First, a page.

With his dominant win at the U.S. Open, Brooks Koepka positioned himself as a major open winner and a contender in the discussion as the next great American player to contend with the game’s elite players and Tiger Woods comparisons.
You need to know that Koepka has been a dominant player all of his golf career. He has won on every level, and for many in the know, it was just a matter of time for him to win a major. Now that he has his first major, time will tell if he has the drive or desire to challenge the records of Woods and the immortal greats.
Personally I think it is just too difficult for players to challenge Woods, not because of talent, but because of desire and commitment. With a major title comes a lot of distractions, huge endorsement contracts, obscene appearance fees for international events and showcases – things that definitely take the focus off of getting better, grinding it out on the PGA Tour, creating hunger for championships. How do you motivate when you have 10, 20, 30 million in the bank? Hunger is self-motivated.
Look what has happened to all the great players in the last few years when they win that first major, or in some cases, two majors. It is almost impossible for anyone to keep going on all cylinders; the grind to get that first major is very difficult to maintain after the win. Human nature is to relax, sit back and enjoy the accomplishments.
All this when you are 27 years old.
In my opinion, that’s what made Tiger Woods’ accomplishments so amazing. His desire to win drove him to heights that I just don’t feel are attainable for the great players like Brooks Koepka.
I also wanted to address all this credit to Brooks being an athlete as the reason he won the US Open. I am certain that physical training is truly important to golf, and strength, flexibility and being in shape are crucial to winning on the highest level. But let’s not go overboard here. Golf is a high-motor-skill game that can only be mastered by repetition. Golf coaches and golf fitness gurus should never try to take credit for a player’s success. They are part of the plan, part of the process, but a golfer trying to be an athlete has limitations.
There was a lot made of Brooks getting a lift before his U.S. Open start. Serious weight? Really.
In the picture above, he may have 200 pounds on the bar. That would be considered a rep set for many high school athletes, and was probably part of his normal routine to get his body loose and flexible for his round. No doubt that being in shape, strong and flexible helps with his distance off the tee, but I guarantee, Brooks has always been long since an early age: junior golf, high school, college golf, etc.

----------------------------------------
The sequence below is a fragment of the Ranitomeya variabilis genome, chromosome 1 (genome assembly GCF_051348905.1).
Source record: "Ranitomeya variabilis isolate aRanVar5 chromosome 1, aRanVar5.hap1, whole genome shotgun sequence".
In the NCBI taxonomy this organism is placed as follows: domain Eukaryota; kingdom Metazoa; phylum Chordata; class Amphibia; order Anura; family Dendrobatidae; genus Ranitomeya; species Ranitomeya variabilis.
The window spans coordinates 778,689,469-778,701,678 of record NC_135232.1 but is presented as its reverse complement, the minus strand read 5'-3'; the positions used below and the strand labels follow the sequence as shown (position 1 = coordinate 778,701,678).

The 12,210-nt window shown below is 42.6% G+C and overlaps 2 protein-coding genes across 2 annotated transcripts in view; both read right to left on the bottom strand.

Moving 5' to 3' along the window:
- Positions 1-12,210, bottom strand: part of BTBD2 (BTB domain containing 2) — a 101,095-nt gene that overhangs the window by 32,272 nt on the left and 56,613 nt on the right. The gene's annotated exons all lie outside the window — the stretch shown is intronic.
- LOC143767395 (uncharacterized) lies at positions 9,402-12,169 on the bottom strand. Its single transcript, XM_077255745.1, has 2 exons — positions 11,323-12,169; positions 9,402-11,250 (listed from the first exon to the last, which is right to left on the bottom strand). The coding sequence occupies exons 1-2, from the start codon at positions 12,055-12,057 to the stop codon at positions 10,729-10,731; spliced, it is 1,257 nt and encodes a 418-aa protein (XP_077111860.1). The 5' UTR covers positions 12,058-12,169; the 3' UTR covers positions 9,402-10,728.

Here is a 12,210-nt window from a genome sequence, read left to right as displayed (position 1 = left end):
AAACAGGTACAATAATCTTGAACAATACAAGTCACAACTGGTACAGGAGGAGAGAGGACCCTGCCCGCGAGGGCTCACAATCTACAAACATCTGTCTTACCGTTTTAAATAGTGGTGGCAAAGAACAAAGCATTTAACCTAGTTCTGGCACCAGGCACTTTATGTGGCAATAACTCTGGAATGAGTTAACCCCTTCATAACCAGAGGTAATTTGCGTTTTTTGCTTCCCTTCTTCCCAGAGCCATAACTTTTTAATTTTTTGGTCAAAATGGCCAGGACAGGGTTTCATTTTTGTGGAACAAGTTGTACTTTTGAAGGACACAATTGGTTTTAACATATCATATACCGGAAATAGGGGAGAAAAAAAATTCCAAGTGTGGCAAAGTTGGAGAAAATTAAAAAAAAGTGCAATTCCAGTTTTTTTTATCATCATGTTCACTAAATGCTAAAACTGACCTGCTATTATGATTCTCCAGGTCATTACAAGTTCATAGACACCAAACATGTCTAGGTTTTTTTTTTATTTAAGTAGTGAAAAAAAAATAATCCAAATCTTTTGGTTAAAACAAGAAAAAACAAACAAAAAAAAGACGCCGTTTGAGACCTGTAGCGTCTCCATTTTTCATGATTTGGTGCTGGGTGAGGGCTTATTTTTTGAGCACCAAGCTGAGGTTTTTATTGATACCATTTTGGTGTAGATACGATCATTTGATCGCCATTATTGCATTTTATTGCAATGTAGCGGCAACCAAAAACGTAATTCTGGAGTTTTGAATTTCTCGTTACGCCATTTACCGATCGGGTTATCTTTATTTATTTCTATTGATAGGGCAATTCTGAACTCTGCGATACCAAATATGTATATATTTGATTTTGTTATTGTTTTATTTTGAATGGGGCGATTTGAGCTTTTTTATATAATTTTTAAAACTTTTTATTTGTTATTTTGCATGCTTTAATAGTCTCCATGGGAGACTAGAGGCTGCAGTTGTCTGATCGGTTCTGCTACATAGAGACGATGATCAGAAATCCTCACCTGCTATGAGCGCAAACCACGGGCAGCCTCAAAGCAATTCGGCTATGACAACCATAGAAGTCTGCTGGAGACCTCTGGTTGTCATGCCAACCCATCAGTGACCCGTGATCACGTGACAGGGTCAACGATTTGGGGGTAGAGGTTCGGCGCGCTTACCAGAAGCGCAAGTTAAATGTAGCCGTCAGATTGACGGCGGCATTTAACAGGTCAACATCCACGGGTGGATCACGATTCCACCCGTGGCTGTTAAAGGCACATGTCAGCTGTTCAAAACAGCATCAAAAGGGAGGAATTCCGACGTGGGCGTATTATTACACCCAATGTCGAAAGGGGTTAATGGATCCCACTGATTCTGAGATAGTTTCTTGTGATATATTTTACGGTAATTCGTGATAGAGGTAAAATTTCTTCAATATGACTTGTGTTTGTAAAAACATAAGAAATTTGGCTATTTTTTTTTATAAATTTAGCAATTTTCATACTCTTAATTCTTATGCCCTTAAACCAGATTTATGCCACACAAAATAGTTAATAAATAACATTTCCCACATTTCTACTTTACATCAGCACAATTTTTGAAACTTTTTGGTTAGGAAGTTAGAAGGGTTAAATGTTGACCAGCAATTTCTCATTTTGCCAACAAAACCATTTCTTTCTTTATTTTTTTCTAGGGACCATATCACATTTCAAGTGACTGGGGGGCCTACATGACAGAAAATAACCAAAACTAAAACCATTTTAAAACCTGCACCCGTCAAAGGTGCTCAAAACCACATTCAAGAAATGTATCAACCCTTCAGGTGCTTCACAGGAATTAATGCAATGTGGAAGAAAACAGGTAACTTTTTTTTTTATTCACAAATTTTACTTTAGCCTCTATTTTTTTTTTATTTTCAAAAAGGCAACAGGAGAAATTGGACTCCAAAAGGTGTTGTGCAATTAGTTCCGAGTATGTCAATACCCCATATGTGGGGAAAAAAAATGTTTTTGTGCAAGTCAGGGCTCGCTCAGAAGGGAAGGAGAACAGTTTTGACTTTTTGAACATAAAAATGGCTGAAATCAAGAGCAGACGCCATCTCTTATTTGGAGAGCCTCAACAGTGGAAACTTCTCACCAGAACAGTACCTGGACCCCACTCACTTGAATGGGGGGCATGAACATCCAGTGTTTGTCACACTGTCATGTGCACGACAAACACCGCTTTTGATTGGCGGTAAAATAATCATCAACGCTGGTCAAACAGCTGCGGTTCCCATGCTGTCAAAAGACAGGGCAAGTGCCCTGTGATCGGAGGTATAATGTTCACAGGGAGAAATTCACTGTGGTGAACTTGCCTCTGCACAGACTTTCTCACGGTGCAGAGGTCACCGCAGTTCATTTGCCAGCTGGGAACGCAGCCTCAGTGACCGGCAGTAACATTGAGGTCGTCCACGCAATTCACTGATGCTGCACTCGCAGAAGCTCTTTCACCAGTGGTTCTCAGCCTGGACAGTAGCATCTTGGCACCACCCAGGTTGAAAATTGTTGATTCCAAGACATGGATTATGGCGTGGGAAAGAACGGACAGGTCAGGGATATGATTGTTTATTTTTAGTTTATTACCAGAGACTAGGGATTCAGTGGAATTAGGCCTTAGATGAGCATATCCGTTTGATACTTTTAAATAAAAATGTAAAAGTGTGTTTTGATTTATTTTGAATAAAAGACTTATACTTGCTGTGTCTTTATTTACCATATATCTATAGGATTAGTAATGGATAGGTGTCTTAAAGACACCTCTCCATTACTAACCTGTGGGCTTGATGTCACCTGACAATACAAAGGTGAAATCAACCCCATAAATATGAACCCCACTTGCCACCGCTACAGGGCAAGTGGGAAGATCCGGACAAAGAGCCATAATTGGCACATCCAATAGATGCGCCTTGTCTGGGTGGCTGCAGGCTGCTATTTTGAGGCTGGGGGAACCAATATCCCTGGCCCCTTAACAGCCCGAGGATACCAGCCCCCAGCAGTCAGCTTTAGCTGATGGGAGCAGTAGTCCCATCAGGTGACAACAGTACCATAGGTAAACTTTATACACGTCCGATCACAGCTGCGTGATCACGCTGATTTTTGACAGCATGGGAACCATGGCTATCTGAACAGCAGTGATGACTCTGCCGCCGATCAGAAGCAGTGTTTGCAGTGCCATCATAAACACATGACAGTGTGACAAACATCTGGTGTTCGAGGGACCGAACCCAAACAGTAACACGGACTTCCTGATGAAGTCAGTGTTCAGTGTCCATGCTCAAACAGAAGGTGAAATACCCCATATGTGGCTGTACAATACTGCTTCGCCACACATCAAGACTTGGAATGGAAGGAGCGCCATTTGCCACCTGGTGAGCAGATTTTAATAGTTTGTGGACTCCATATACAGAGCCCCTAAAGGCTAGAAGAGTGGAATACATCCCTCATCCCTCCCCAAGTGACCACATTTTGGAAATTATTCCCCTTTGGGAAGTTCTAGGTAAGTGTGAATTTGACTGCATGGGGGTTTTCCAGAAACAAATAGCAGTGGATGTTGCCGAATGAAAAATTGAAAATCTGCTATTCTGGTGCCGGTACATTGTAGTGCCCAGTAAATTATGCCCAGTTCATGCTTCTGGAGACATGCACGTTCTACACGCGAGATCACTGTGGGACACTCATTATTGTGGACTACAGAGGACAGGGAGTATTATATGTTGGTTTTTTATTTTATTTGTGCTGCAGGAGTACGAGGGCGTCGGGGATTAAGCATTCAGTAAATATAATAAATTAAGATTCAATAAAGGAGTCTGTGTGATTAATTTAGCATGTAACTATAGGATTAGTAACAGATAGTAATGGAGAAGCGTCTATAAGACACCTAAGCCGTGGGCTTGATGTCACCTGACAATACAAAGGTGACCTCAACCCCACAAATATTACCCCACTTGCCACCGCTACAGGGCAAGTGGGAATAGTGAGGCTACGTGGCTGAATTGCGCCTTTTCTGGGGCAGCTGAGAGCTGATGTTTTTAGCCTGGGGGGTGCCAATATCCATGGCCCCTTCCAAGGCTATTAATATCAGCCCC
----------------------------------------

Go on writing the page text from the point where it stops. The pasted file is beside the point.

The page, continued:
I have this fear about getting too strong in the gym. Woods found out the hard way that there is a balance to the gym and golf. When you make your body strong and explosive, it takes a toll on your body, especially the knees and back. Look what happened to Tiger and many others. Do you want play like Tom Watson in your late 60s?
In any explosive movement, something has to take the shock. For professional golfers who swing well over 120 miles per hour with a driver, this shock has shown to wear our parts of the body, especially as the athlete ages. So for the young players who are going to mimic Brooks Koepka, don’t overdo the gym. Be strong, be flexible, work on your core; your distance will come from you core and your legs in the golf swing. Work hard at your skills, have complete control, and maybe someday you can compete in a major.
(Arlen Bento Jr. is an award-winning golf coach, “Top 100” world-recognized golf instructor, Master Golf Teaching Professional® and business owner. He is the former head golf professional at the PGA Country Club in PGA Village, Florida, and the director of golf at Eagle Marsh Golf Club in Jensen Beach, Florida. Arlen has three national golf operation awards in the golf industry, including two Golf Digest magazine Four-Star awards and a Service Ace award from Golf Shop Operations magazine. He offers golf instruction at his indoor golf studio in Stuart, Florida, and at the Champions Golf Club at Summerfield. Arlen is a proponent of skills-based golf learning, physical golf training, single-length golf irons, dynamic club fitting and Stand Up golf instruction. He can be reached at his website www.arlenbentojr.com.)
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